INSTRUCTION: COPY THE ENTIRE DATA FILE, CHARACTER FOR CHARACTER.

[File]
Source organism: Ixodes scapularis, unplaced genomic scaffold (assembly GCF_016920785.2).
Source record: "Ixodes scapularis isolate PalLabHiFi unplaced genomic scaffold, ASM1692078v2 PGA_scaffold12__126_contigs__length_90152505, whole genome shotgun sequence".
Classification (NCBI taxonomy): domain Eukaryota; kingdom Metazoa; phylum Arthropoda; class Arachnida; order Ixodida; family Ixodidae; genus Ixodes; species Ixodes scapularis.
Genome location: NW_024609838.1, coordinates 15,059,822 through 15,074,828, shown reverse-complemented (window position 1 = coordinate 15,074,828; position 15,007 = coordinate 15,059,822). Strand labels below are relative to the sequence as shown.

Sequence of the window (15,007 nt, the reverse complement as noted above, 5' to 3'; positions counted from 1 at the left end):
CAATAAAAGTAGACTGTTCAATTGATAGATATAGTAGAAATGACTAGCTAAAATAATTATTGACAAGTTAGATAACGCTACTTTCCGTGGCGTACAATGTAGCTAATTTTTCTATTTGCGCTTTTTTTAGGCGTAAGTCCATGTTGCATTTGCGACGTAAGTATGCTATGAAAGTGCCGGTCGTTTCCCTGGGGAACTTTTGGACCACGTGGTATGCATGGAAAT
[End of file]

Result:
Source organism: Ixodes scapularis, unplaced genomic scaffold (assembly GCF_016920785.2).
Source record: "Ixodes scapularis isolate PalLabHiFi unplaced genomic scaffold, ASM1692078v2 PGA_scaffold12__126_contigs__length_90152505, whole genome shotgun sequence".
Classification (NCBI taxonomy): domain Eukaryota; kingdom Metazoa; phylum Arthropoda; class Arachnida; order Ixodida; family Ixodidae; genus Ixodes; species Ixodes scapularis.
Genome location: NW_024609838.1, coordinates 15,059,822 through 15,074,828, shown reverse-complemented (window position 1 = coordinate 15,074,828; position 15,007 = coordinate 15,059,822). Strand labels below are relative to the sequence as shown.

Sequence of the window (15,007 nt, the reverse complement as noted above, 5' to 3'; positions counted from 1 at the left end):
CAATAAAAGTAGACTGTTCAATTGATAGATATAGTAGAAATGACTAGCTAAAATAATTATTGACAAGTTAGATAACGCTACTTTCCGTGGCGTACAATGTAGCTAATTTTTCTATTTGCGCTTTTTTTAGGCGTAAGTCCATGTTGCATTTGCGACGTAAGTATGCTATGAAAGTGCCGGTCGTTTCCCTGGGGAACTTTTGGACCACGTGGTATGCATGGAAAT